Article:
Document details for 'Rapid and robust analytical protocol for E. coli STEC bacteria subspecies differentiation using whole cell MALDI mass spectrometry'

Authors McLean, K., Palarea Albaladejo, J., Currie, C.G., Imrie, L.H.J., Manson, E.D.T., Fraser-Pitt, D., Wright, F., Alexander, C.J., Pollock, K.G.J., Allison, L.J., Hanson, M.F. and Smith, D.G.E.
Publication details Talanta 182(2018), 164-170. Elsevier.
Publisher details Elsevier
Keywords STEC, MALDI, Mass spectrometry, Escherichia coli, Enterohemorrhagic E. coli, EHEC, Shigatoxigenic E. coli
Abstract Whole cell MALDI is regularly used for the identification of bacteria to species level in clinical Microbiology laboratories. However, there remains a need to rapidly characterize and differentiate isolates below the species level to support outbreak management. We describe the implementation of a modified preparative approach for MALDI-MS combined with a custom analytical computational pipeline as a rapid procedure for subtyping Shigatoxigenic E. coli (STEC) and accurately identifying strain-specifying biomarkers. The technique was able to differentiate E. coli O157:H7 from other STEC. Within O157 serotype O157:H7 isolates were readily distinguishable from Sorbitol Fermenting O157 isolates. Overall, nine homogeneous groups of isolates were distinguished, each exhibiting distinct profiles of defining mass spectra features. This offers a robust analytical tool useable in reference/diagnostic public health scenarios to support management of outbreaks.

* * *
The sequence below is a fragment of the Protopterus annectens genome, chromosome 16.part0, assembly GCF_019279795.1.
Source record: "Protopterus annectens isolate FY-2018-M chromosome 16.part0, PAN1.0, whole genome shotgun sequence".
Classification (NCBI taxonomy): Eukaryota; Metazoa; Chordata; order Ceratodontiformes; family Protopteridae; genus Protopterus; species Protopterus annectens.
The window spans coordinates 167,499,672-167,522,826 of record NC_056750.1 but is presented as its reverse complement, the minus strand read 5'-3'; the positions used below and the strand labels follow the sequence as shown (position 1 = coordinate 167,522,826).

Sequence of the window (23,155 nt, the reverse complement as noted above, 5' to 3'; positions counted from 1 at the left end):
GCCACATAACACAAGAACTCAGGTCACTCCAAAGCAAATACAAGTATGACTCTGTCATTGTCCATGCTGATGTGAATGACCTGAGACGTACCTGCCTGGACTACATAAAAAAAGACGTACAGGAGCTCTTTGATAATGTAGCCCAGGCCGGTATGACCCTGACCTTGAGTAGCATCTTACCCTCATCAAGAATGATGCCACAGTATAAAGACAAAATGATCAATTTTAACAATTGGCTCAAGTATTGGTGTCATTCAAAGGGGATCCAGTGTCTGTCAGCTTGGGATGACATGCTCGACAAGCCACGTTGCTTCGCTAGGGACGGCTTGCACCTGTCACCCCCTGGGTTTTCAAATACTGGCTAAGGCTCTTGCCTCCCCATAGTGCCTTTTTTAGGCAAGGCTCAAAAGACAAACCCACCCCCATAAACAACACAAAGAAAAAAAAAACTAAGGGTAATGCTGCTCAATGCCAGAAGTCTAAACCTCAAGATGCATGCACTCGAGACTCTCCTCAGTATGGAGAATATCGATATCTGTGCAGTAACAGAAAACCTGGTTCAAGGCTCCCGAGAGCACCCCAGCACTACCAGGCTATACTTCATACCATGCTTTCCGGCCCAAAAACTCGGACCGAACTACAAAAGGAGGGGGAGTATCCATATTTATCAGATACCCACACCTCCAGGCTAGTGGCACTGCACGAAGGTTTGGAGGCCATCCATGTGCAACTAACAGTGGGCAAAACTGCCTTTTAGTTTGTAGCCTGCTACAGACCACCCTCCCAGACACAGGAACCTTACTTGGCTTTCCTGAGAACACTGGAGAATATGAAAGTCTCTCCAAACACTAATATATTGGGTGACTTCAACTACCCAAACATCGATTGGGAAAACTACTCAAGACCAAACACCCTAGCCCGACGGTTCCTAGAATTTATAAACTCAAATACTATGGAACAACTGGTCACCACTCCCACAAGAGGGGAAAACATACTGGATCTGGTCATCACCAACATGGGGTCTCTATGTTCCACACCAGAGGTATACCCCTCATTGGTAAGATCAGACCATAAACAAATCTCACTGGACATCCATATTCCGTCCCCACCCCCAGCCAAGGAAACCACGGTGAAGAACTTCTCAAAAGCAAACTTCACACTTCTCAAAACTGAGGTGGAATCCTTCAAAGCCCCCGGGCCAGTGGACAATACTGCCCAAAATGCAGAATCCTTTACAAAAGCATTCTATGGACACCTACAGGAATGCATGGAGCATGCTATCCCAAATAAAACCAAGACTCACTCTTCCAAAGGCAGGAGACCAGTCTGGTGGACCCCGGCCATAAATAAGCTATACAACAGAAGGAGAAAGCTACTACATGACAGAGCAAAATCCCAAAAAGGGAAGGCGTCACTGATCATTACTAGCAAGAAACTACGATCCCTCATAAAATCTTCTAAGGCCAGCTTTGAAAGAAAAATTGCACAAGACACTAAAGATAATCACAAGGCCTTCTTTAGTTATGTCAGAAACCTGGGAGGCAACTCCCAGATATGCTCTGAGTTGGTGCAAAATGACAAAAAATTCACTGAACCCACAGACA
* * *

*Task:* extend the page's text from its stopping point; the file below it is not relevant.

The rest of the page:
Last updated 2018-05-07

Unless explicitly stated otherwise, all material is copyright © Biomathematics and Statistics Scotland.

Biomathematics and Statistics Scotland (BioSS) is formally part of The James Hutton Institute (JHI), a registered Scottish charity No. SC041796 and a company limited by guarantee No. SC374831. Registered Office: JHI, Invergowrie, Dundee, DD2 5DA, Scotland